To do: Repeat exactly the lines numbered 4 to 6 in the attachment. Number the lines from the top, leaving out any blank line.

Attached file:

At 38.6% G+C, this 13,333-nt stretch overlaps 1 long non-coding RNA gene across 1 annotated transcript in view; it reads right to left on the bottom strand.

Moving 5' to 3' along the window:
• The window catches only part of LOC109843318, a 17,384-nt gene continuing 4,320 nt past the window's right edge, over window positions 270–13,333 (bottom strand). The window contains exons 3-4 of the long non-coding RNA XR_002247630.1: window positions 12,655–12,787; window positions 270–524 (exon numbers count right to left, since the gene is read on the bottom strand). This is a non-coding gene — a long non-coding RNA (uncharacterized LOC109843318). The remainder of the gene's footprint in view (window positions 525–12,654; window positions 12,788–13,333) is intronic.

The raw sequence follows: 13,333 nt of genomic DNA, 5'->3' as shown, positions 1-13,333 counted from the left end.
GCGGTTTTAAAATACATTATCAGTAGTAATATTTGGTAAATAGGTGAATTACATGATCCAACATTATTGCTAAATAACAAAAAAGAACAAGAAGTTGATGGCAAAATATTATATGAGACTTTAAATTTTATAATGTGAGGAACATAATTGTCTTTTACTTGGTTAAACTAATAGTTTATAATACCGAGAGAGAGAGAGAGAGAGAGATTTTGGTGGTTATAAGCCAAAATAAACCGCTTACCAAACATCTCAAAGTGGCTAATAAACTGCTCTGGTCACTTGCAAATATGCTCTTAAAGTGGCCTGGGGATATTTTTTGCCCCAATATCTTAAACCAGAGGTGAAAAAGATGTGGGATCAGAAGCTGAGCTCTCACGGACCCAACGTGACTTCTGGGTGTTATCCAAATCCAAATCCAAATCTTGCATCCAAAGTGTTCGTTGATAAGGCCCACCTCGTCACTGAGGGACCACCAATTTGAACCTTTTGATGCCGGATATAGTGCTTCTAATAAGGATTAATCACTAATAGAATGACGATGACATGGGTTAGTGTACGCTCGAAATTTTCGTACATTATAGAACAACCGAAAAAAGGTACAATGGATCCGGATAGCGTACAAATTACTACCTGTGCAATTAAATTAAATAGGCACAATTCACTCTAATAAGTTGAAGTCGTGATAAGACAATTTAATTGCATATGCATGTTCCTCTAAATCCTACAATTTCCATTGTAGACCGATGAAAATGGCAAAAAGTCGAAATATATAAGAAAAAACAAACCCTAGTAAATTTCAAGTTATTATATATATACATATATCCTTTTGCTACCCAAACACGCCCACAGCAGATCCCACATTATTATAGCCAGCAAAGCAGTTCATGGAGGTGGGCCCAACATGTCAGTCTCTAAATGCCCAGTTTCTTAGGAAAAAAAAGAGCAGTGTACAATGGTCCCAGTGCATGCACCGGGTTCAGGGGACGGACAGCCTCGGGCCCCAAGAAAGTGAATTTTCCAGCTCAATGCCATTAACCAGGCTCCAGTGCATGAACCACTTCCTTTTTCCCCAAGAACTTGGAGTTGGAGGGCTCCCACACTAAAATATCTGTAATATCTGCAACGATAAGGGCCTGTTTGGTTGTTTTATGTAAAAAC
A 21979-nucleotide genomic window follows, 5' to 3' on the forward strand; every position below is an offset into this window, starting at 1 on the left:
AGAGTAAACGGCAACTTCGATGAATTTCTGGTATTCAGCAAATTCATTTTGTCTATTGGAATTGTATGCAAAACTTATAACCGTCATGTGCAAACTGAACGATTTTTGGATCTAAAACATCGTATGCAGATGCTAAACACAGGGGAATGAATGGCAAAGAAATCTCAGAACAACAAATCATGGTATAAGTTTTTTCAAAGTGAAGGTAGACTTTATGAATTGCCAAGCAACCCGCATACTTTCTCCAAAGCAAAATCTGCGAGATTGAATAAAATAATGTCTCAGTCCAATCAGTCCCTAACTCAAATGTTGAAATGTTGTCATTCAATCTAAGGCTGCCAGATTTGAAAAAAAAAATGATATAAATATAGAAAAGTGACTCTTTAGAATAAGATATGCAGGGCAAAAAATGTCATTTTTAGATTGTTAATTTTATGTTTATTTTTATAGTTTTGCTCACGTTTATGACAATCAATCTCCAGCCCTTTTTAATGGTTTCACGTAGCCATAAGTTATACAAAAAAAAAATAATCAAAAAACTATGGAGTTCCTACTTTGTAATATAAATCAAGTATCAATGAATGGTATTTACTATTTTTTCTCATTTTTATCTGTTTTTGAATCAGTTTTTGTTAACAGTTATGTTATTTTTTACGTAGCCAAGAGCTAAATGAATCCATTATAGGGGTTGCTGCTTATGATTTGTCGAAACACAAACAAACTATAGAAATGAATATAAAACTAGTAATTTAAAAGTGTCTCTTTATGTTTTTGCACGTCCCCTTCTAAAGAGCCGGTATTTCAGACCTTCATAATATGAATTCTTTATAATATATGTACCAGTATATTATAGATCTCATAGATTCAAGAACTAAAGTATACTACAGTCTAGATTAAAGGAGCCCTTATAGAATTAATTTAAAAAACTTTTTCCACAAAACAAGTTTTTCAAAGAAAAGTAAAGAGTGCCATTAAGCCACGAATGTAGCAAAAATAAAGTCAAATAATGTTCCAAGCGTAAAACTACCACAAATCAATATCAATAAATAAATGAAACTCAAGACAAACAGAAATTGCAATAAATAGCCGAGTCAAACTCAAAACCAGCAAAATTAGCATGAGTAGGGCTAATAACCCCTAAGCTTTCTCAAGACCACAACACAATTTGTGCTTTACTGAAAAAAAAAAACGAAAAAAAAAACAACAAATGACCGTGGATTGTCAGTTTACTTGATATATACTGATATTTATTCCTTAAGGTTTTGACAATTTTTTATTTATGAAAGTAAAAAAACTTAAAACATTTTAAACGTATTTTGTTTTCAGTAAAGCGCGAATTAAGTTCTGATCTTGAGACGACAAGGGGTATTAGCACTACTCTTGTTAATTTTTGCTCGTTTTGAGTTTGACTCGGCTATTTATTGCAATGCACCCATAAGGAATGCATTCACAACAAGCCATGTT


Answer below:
The raw sequence follows: 13,333 nt of genomic DNA, 5'->3' as shown, positions 1-13,333 counted from the left end.
GCGGTTTTAAAATACATTATCAGTAGTAATATTTGGTAAATAGGTGAATTACATGATCCAACATTATTGCTAAATAACAAAAAAGAACAAGAAGTTGATGGCAAAATATTATATGAGACTTTAAATTTTATAATGTGAGGAACATAATTGTCTTTTACTTGGTTAAACTAATAGTTTATAATACCGAGAGAGAGAGAGAGAGAGAGATTTTGGTGGTTATAAGCCAAAATAAACCGCTTACCAAACATCTCAAAGTGGCTAATAAACTGCTCTGGTCACTTGCAAATATGCTCTTAAAGTGGCCTGGGGATATTTTTTGCCCCAATATCTTAAACCAGAGGTGAAAAAGATGTGGGATCAGAAGCTGAGCTCTCACGGACCCAACGTGACTTCTGGGTGTTATCCAAATCCAAATCCAAATCTTGCATCCAAAGTGTTCGTTGATAAGGCCCACCTCGTCACTGAGGGACCACCAATTTGAACCTTTTGATGCCGGATATAGTGCTTCTAATAAGGATTAATCACTAATAGAATGACGATGACATGGGTTAGTGTACGCTCGAAATTTTCGTACATTATAGAACAACCGAAAAAAGGTACAATGGATCCGGATAGCGTACAAATTACTACCTGTGCAATTAAATTAAATAGGCACAATTCACTCTAATAAGTTGAAGTCGTGATAAGACAATTTAATTGCATATGCATGTTCCTCTAAATCCTACAATTTCCATTGTAGACCGATGAAAATGGCAAAAAGTCGAAATATATAAGAAAAAACAAACCCTAGTAAATTTCAAGTTATTATATATATACATATATCCTTTTGCTACCCAAACACGCCCACAGCAGATCCCACATTATTATAGCCAGCAAAGCAGTTCATGGAGGTGGGCCCAACATGTCAGTCTCTAAATGCCCAGTTTCTTAGGAAAAAAAAGAGCAGTGTACAATGGTCCCAGTGCATGCACCGGGTTCAGGGGACGGACAGCCTCGGGCCCCAAGAAAGTGAATTTTCCAGCTCAATGCCATTAACCAGGCTCCAGTGCATGAACCACTTCCTTTTTCCCCAAGAACTTGGAGTTGGAGGGCTCCCACACTAAAATATCTGTAATATCTGCAACGATAAGGGCCTGTTTGGTTGTTTTATGTAAAAAC
A 21979-nucleotide genomic window follows, 5' to 3' on the forward strand; every position below is an offset into this window, starting at 1 on the left: